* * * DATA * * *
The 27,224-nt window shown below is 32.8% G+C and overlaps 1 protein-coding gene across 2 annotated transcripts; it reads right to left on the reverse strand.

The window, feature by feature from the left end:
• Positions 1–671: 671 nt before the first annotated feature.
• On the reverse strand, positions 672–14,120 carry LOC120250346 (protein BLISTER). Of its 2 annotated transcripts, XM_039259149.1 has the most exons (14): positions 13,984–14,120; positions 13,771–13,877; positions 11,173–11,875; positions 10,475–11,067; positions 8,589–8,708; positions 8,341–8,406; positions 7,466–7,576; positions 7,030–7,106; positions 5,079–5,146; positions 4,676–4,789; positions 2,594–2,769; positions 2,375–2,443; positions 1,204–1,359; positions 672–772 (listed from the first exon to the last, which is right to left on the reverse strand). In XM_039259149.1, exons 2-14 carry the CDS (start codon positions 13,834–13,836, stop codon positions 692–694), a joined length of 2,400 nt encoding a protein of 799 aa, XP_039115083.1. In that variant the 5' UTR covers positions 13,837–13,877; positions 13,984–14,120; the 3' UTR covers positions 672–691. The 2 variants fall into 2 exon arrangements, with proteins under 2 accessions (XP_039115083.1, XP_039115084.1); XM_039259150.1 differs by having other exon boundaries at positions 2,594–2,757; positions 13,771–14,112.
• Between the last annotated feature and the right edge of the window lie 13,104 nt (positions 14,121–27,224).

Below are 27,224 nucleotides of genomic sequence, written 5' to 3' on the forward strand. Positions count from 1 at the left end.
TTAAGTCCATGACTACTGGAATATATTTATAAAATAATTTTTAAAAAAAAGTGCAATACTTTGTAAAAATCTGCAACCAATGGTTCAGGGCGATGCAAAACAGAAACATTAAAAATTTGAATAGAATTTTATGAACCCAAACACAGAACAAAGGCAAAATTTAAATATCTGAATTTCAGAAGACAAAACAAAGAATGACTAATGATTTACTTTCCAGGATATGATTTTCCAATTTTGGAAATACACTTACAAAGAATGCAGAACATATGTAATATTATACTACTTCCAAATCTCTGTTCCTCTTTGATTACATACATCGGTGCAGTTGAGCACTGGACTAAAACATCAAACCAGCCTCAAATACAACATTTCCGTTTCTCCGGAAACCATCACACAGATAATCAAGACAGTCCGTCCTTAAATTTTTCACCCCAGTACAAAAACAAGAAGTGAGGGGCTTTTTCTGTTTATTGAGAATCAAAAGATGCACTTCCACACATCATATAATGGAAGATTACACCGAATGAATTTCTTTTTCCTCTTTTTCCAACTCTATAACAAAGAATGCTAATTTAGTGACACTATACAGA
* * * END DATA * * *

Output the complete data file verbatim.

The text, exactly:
The 27,224-nt window shown below is 32.8% G+C and overlaps 1 protein-coding gene across 2 annotated transcripts; it reads right to left on the reverse strand.

The window, feature by feature from the left end:
• Positions 1–671: 671 nt before the first annotated feature.
• On the reverse strand, positions 672–14,120 carry LOC120250346 (protein BLISTER). Of its 2 annotated transcripts, XM_039259149.1 has the most exons (14): positions 13,984–14,120; positions 13,771–13,877; positions 11,173–11,875; positions 10,475–11,067; positions 8,589–8,708; positions 8,341–8,406; positions 7,466–7,576; positions 7,030–7,106; positions 5,079–5,146; positions 4,676–4,789; positions 2,594–2,769; positions 2,375–2,443; positions 1,204–1,359; positions 672–772 (listed from the first exon to the last, which is right to left on the reverse strand). In XM_039259149.1, exons 2-14 carry the CDS (start codon positions 13,834–13,836, stop codon positions 692–694), a joined length of 2,400 nt encoding a protein of 799 aa, XP_039115083.1. In that variant the 5' UTR covers positions 13,837–13,877; positions 13,984–14,120; the 3' UTR covers positions 672–691. The 2 variants fall into 2 exon arrangements, with proteins under 2 accessions (XP_039115083.1, XP_039115084.1); XM_039259150.1 differs by having other exon boundaries at positions 2,594–2,757; positions 13,771–14,112.
• Between the last annotated feature and the right edge of the window lie 13,104 nt (positions 14,121–27,224).

Below are 27,224 nucleotides of genomic sequence, written 5' to 3' on the forward strand. Positions count from 1 at the left end.
TTAAGTCCATGACTACTGGAATATATTTATAAAATAATTTTTAAAAAAAAGTGCAATACTTTGTAAAAATCTGCAACCAATGGTTCAGGGCGATGCAAAACAGAAACATTAAAAATTTGAATAGAATTTTATGAACCCAAACACAGAACAAAGGCAAAATTTAAATATCTGAATTTCAGAAGACAAAACAAAGAATGACTAATGATTTACTTTCCAGGATATGATTTTCCAATTTTGGAAATACACTTACAAAGAATGCAGAACATATGTAATATTATACTACTTCCAAATCTCTGTTCCTCTTTGATTACATACATCGGTGCAGTTGAGCACTGGACTAAAACATCAAACCAGCCTCAAATACAACATTTCCGTTTCTCCGGAAACCATCACACAGATAATCAAGACAGTCCGTCCTTAAATTTTTCACCCCAGTACAAAAACAAGAAGTGAGGGGCTTTTTCTGTTTATTGAGAATCAAAAGATGCACTTCCACACATCATATAATGGAAGATTACACCGAATGAATTTCTTTTTCCTCTTTTTCCAACTCTATAACAAAGAATGCTAATTTAGTGACACTATACAGA